Southeast Asia Trip Report: Siem Reap & The Temples of Angkor
For the past few weeks, we’ve been rehashing our three-week trip through Southeast Asia this spring. We started by talking about Chiang Mai, our slow boat experience to Laos, and Luang Prabang, our favorite city in Southeast Asia. Today we’re moving into Cambodia. Stay tuned for our experiences in Cambodia & Vietnam!
When we were mapping out our three weeks in Southeast Asia, we considered skipping Cambodia altogether. Siem Reap seemed expensive (by Southeast Asia standards) to fly into, and we weren’t sure about how it would feel touring a country with such a recent violent history.
However, when we rolled out of Cambodia after receiving lessons in history, hope, and human kindness, we felt we had been all wrong about this beautiful country.
We focused our attention on visiting two cities in Cambodia: Siem Reap and Phnom Penh. Our first stop, after leaving Laos, was the touristy (but so worth it!) Siem Reap.
Most people visit Siem Reap to see Angkor Wat, the largest religious monument in the world. This was our intention also, as well as taking a bit of a respite during the halfway point of our three-week Southeast Asia excursion.
Although we didn’t end up doing much resting, we did get a good feel for the country of Cambodia in our three days in Siem Reap.
Check out our trip details below:
How we got there:
Due to our time shortage, we took a $115 flight from Luang Prabang, Laos to Siem Reap, Cambodia through Vietnam Airlines. The flight was short and comfortable, and the visa process was a breeze (just make sure you have small visa-sized photos with you!) We arrived in Siem Reap and our AirBNB provided a complimentary tuk-tuk ride from the airport to our hotel.
Where we stayed:
Speaking of our AirBNB, this was hands-down the best hotel we found throughout our time in Southeast Asia. It was very comfortable and modern, had an incredible pool, provided free breakfast and $5 laundry service, and was only $17 a night. Like, all-in. With fees and taxes and everything. $17! Plus, the tuk-tuk driver that worked with our hotel was one of the best parts of our time in Siem Reap. For just $25 a day, he would take us just about anywhere in the area, and even stayed with us while we slowly worked our way through the temples of Angkor from sunrise to sunset.
What we did:
Our two full days (plus two half days) in Siem Reap were full. We arrived to our hotel, lounged, ended our day by walking through the night market, and went to bed early for our 4 a.m. wake up. Day two was all Angkor: we paid our tuk-tuk driver $25 for the entire day, and he picked us up in time to arrive at Angkor Wat before sunrise. He gave us general guidelines of how long we should spend in each temple so that we were pacing ourselves, and we ended our day by watching the sunset over Phnom Bekheng. We were exhausted after a long day in the extreme heat, and relished in the fact that we had a pool to come home to. On our third day, we paid the same tuk-tuk driver (he was incredible!) to take us all over the surrounding countryside. I can’t describe how relaxing it was to see the area this way: chugging along in our tuk-tuk, feeling the breeze, and stopping at a few landmarks, like a floating village, a lotus farm, and the War Museum. Our final day was spent relaxing at the Peace Cafe, a tourist favorite, before making our way to the Siem Reap bus station, where we’d take a comfortable 6-hour bus ride to our next destination, Phnom Penh (but you’ll have to come back next week to hear about that!)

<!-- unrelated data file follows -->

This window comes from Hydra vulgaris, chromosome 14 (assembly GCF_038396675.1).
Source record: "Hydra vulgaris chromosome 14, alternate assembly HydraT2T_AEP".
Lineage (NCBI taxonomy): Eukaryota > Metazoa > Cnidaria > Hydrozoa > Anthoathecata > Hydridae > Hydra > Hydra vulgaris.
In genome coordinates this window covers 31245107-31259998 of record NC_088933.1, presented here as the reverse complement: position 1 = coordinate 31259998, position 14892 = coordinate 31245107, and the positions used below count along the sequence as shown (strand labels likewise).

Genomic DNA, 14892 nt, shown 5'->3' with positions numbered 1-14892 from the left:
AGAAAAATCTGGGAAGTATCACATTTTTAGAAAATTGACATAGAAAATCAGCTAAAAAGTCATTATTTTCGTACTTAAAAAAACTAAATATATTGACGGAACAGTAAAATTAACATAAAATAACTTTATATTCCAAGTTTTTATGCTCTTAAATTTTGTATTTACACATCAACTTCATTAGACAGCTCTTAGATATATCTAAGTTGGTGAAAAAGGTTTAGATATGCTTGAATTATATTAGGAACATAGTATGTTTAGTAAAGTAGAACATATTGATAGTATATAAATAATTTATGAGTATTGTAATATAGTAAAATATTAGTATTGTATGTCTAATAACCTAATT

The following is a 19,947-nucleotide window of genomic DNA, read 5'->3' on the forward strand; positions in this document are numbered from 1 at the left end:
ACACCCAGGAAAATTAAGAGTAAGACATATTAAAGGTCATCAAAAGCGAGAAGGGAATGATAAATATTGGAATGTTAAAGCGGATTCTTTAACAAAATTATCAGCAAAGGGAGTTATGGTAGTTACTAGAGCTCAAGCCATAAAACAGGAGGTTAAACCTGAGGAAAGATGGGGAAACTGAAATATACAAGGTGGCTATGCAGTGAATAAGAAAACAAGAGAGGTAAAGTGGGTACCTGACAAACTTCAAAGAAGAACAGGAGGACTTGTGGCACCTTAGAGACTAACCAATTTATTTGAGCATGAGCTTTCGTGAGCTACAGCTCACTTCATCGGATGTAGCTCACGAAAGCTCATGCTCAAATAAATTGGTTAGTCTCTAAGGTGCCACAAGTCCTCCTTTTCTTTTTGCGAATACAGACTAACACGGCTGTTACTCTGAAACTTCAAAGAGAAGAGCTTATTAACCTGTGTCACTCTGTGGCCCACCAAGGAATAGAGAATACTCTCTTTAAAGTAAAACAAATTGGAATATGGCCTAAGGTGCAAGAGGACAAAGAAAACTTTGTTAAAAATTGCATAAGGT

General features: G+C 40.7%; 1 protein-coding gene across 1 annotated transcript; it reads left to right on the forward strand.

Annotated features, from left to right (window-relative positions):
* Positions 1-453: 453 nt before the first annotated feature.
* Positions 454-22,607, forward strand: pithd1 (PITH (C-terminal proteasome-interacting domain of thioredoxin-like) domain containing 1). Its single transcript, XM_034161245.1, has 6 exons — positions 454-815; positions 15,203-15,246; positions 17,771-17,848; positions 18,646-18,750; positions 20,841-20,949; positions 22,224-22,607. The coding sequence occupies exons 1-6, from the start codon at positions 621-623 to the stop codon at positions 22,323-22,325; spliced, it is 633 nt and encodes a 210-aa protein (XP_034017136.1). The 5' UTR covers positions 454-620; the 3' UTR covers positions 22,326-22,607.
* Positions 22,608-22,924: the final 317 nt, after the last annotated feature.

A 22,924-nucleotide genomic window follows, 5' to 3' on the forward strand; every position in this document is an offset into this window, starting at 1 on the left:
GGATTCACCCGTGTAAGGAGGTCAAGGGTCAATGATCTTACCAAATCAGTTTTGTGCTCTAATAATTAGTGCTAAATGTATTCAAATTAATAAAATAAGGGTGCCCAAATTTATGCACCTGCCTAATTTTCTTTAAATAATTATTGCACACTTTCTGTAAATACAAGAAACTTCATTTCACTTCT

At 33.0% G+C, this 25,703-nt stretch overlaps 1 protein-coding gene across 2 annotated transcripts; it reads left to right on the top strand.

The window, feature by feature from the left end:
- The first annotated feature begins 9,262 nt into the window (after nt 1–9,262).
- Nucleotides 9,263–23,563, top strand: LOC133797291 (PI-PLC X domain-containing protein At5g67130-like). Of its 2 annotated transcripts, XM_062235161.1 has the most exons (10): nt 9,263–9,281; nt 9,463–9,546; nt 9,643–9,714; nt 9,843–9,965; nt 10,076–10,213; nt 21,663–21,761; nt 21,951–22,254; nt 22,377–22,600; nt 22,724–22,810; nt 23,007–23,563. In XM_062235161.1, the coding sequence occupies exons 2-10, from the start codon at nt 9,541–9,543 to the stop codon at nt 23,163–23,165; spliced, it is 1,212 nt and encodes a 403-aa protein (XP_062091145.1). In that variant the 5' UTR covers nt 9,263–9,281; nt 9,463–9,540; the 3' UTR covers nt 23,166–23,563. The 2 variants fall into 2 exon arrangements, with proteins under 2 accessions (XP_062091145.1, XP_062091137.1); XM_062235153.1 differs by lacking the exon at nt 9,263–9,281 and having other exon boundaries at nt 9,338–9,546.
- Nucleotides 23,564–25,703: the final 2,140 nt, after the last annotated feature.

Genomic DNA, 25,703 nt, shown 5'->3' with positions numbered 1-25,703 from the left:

What we spent:
$115/each for flights from Laos, $17/night for 3 nights in a 3-star hotel via AirBNB, $30/each for our Cambodia visas, $37/each for a one-day pass to the temples of Angkor, $24/each for a tour of the floating village, $25/day for tuk-tuk transportation, $2-$5 for meals. For three days of flights, visas, lodging, activities, food, and miscellaneous expenses, we spent a total of $601.75.
What we wore:
We don’t usually talk clothing on here, but it’s important to note that there are special considerations to make when visiting religious monuments. It was extremely hot when we visited Angkor Wat, so we wore what we felt was minimum: Cole wore shorts and a short-sleeved t-shirt, and I wore a long skirt and a short-sleeved t-shirt. We sweated through them immediately. In hindsight, I would have opted for a flowy white dri-fit button shirt (with a lightweight tank underneath) that I could take off when appropriate. There was one area of Angkor Wat that was restricted to tourists who were dressed conservatively (shoulders and knees covered)